Respiratory Sound Database
Use audio recordings to detect respiratory diseases.
Respiratory sounds are important indicators of respiratory health and respiratory disorders. The sound emitted when a person breathes is directly related to air movement, changes within lung tissue and the position of secretions within the lung. A wheezing sound, for example, is a common sign that a patient has an obstructive airway disease like asthma or chronic obstructive pulmonary disease (COPD).
These sounds can be recorded using digital stethoscopes and other recording techniques. This digital data opens up the possibility of using machine learning to automatically diagnose respiratory disorders like asthma, pneumonia and bronchiolitis, to name a few.
The Respiratory Sound Database was created by two research teams in Portugal and Greece. It includes 920 annotated recordings of varying length – 10s to 90s. These recordings were taken from 126 patients. There are a total of 5.5 hours of recordings containing 6898 respiratory cycles – 1864 contain crackles, 886 contain wheezes and 506 contain both crackles and wheezes. The data includes both clean respiratory sounds as well as noisy recordings that simulate real life conditions. The patients span all age groups – children, adults and the elderly.
This Kaggle dataset includes:
- 920 .wav sound files
- 920 annotation .txt files
- A text file listing the diagnosis for each patient
- A text file explaining the file naming format
- A text file listing 91 names (filename_differences.txt )
- A text file containing demographic information for each patient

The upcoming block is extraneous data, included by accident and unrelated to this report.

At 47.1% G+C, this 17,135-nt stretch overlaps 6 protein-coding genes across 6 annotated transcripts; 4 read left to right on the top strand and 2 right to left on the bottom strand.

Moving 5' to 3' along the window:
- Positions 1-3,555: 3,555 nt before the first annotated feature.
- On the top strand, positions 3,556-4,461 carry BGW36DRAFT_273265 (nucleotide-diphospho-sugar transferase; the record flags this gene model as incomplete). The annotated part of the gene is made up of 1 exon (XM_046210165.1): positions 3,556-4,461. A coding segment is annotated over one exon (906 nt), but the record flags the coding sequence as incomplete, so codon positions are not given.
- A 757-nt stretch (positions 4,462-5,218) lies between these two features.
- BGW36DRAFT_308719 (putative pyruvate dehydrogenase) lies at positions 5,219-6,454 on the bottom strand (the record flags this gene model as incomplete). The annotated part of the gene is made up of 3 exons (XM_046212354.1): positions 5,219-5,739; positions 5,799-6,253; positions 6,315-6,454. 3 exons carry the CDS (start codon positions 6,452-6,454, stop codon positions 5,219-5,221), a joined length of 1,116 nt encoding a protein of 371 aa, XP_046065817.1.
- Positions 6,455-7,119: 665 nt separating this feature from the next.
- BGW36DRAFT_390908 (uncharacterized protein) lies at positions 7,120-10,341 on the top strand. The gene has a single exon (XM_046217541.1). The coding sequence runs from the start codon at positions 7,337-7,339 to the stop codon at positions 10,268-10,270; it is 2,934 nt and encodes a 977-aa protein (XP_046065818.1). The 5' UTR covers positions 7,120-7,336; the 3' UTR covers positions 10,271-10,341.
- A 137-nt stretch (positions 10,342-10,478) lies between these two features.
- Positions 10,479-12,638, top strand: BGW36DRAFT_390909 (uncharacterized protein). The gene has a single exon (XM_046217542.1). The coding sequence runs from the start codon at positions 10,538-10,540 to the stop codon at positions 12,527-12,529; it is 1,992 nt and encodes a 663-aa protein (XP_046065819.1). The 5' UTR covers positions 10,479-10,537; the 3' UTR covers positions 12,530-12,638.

filename_differences.txt is a list of files whose names were corrected after this dataset’s creators found a bug in the original file naming script. It can now be ignored.
The demographic info file has 6 columns: - Patient number - Age - Sex - Adult BMI (kg/m2) - Child Weight (kg) - Child Height (cm) Each audio file name is divided into 5 elements, separated with underscores (_). 1. Patient number (101,102,...,226) 2. Recording index 3. Chest location a. Trachea (Tc) b. Anterior left (Al) c. Anterior right (Ar) d. Posterior left (Pl) e. Posterior right (Pr) f. Lateral left (Ll) g. Lateral right (Lr) 4. Acquisition mode a. sequential/single channel (sc), b. simultaneous/multichannel (mc) 5. Recording equipment a. AKG C417L Microphone (AKGC417L), b. 3M Littmann Classic II SE Stethoscope (LittC2SE), c. 3M Litmmann 3200 Electronic Stethoscope (Litt3200), d. WelchAllyn Meditron Master Elite Electronic Stethoscope (Meditron) The annotation text files have four columns: - Beginning of respiratory cycle(s) - End of respiratory cycle(s) - Presence/absence of crackles (presence=1, absence=0) - Presence/absence of wheezes (presence=1, absence=0) The abbreviations used in the diagnosis file are: - COPD: Chronic Obstructive Pulmonary Disease - LRTI: Lower Respiratory Tract Infection - URTI: Upper Respiratory Tract Infection
Paper: Α Respiratory Sound Database for the Development of Automated Classification
Rocha BM, Filos D, Mendes L, Vogiatzis I, Perantoni E, Kaimakamis E, Natsiavas P, Oliveira A, Jácome C, Marques A, Paiva RP (2018) In Precision Medicine Powered by pHealth and Connected Health (pp. 51-55). Springer, Singapore.
Many thanks to the research teams at the University of Coimbra, Portugal; the University de Aveiro, Portugal and the Aristotle University of Thessaloniki, Greece for making this dataset publicly available.
- Build a model to classify respiratory diseases.
- Build a model to detect if a recording contains crackles, wheezes or both.
- Annotation is a time consuming process. Create a model to automatically annotate respiratory sound recordings.
- Deploy your model as a Tensorflow.js web app so it can be accessed from anywhere in the world.
- Bioelectronics – Can you build your own digital stethoscope using an Arduino? If you are an aspiring inventor, this video will give you some valuable practical advice: https://www.youtube.com/watch?v=jo1cQ-ga2MI
Dataset Source: Kaggle